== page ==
PUBLISHER'S NOTE: For years, this Blog has has been reporting on the dangerous inherent in use of the Reid method of interrogation which has been used in criminal justice jurisdictions around the world - even as mounting scientific research demonstrated its flaws and the number of exonerations based on false confessions steadily increased. It is therefore a most significant event when Wicklander-Zulawski, which describes itself as "a world leader in interview and interrogation training services for federal government agencies, law enforcement organizations and corporations," announces that it will no longer offer training in the controversial method. Wicklander-Zulawski's far-reaching move will hopefully assist the numerous people convicted on the basis of false convictions obtained through use of the Reid method who have not yet been exonerated - and will open the door to less confrontation and thereby less risky interrogation methods.
Harold Levy: Publisher; The Charles Smith Blog;
COMMENTARY: "Big changes may be coming to police interrogations," by Radley Balko, published by The Washington Post on March 10, 2017. (Radley Balko blogs about criminal justice, the drug war and civil liberties for The Washington Post. He is the author of the book "Rise of the Warrior Cop: The Militarization of America's Police Forces.")
GIST: "There was a time when false confessions were thought to be entirely fictional. DNA testing has taught us that they’re more common than we think. It isn’t that people are rushing to confess to crimes they didn’t commit — it’s that police interrogation methods are designed to wear suspects down. I’ve had defense attorneys tell me that innocent people are more likely than guilty people to falsely confess after extended interrogations because innocent people naively assume that the facts will eventually set them free. But all of that may be about to change. For more than half a century, [the Reid technique] has been the go-to police interrogation method for squeezing confessions out of suspects. Its tropes are familiar from any cop show: the claustrophobic room, the repeated accusations of guilt, the presentation of evidence — real or invented — and the slow build-up of pressure that makes admitting a crime seem like the easiest way out. That’s why it jolted the investigative world this week when one of the nation’s largest police consulting firms — one that has trained hundreds of thousands of cops from Chicago to New York and federal agents at almost every major agency — said it is tossing out the Reid technique because of the risk of false confessions. Wicklander-Zulawski & Associates, a consulting group that says it has worked with a majority of U.S. police departments, said Monday it will stop training detectives in the method it has taught since 1984.........Research and a spate of exonerations have shown for years that Reid interrogation tactics and similar methods can lead to false confessions. But the admission by such a prominent player in law enforcement was seismic. I suspect that recording interrogations had a lot to do with this, too. You’ll commonly hear police say that a suspect who later claims his false confession was false is lying because during the confession, the suspect revealed details that could have been known only to the culprit. But even conscientious police officers have conceded after watching recordings of their own interrogations that it’s possible to feed such details to suspects without knowing they’re doing it."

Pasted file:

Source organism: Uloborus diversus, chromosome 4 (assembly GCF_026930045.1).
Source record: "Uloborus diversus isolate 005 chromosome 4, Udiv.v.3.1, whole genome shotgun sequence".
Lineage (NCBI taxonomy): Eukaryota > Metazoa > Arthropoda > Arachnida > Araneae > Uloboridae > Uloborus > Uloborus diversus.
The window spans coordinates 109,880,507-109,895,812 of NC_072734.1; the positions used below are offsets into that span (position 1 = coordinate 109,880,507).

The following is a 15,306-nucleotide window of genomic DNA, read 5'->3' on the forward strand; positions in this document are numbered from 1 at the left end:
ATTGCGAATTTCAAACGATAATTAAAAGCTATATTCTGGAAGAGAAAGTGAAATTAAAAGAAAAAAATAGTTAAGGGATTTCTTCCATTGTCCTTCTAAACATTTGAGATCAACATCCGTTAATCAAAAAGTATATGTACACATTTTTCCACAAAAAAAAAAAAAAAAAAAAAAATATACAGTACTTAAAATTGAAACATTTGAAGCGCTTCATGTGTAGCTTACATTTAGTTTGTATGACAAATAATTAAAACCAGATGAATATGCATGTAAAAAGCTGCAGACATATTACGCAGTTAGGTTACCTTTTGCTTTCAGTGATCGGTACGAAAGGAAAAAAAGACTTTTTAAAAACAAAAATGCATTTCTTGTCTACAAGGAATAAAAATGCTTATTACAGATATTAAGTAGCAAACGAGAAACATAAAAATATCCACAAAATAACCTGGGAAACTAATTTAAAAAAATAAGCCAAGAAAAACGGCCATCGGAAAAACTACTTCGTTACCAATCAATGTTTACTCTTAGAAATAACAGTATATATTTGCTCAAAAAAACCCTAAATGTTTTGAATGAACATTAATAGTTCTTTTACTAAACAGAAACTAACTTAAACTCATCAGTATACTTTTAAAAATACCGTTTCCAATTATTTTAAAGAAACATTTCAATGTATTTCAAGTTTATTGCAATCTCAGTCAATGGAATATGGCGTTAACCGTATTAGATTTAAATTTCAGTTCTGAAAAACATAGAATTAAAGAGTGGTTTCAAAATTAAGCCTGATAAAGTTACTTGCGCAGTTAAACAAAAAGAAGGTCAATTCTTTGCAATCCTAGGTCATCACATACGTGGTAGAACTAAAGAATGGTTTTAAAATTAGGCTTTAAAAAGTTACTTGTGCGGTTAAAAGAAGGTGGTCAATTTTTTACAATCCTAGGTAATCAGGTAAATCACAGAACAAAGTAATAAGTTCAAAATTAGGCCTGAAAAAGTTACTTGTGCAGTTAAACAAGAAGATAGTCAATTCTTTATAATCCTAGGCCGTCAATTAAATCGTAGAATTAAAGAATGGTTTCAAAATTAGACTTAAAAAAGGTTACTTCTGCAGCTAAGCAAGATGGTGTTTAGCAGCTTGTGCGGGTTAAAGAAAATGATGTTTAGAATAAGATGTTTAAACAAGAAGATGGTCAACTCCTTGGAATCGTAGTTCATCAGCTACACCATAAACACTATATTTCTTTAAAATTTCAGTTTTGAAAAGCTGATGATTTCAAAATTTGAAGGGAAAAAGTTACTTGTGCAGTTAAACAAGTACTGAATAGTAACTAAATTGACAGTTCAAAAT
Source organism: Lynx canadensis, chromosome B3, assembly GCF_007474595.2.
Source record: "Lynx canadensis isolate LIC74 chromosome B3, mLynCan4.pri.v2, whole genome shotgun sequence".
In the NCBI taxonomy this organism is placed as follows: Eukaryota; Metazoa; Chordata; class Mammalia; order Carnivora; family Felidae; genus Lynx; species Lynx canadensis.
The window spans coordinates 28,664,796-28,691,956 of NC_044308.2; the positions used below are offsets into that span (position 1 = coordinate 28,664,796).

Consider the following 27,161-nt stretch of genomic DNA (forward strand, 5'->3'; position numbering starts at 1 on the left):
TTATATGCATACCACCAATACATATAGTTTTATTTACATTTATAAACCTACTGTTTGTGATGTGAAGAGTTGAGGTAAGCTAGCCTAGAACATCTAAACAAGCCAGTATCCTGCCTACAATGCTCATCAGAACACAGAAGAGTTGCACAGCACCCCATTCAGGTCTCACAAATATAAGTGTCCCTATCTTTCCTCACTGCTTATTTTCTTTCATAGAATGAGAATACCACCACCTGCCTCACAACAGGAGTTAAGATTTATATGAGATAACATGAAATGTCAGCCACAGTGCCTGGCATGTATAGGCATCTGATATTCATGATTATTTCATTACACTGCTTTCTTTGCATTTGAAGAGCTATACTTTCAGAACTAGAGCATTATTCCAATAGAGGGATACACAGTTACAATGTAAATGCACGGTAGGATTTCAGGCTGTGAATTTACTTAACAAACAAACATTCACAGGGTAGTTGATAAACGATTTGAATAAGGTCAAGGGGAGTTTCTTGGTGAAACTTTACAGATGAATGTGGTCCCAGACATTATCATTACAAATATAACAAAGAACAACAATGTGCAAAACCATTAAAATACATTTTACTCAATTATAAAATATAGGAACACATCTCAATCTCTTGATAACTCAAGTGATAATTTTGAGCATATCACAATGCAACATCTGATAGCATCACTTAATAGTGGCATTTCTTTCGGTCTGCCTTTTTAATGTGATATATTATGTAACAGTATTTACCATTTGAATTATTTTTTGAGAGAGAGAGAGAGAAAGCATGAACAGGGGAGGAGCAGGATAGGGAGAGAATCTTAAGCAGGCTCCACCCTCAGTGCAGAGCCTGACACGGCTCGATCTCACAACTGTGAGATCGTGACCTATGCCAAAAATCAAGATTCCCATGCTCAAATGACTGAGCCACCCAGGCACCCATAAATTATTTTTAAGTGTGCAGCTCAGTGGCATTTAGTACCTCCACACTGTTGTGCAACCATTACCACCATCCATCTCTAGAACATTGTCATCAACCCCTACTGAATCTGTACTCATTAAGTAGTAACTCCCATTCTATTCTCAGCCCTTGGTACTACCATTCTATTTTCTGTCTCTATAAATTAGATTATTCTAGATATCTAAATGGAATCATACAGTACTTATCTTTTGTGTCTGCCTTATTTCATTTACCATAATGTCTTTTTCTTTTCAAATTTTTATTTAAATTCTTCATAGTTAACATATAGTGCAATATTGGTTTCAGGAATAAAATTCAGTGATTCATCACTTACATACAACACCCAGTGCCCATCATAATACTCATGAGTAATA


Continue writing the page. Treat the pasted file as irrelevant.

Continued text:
The entire commentary can be found at:
PUBLISHER'S NOTE: I am monitoring this case/issue. Keep your eye on the Charles Smith Blog for reports on developments. The Toronto Star, my previous employer for more than twenty incredible years, has put considerable effort into exposing the harm caused by Dr. Charles Smith and his protectors - and into pushing for reform of Ontario's forensic pediatric pathology system. The Star has a "topic" section which focuses on recent stories related to Dr. Charles Smith. It can be found at: http://www.thestar.com/topic/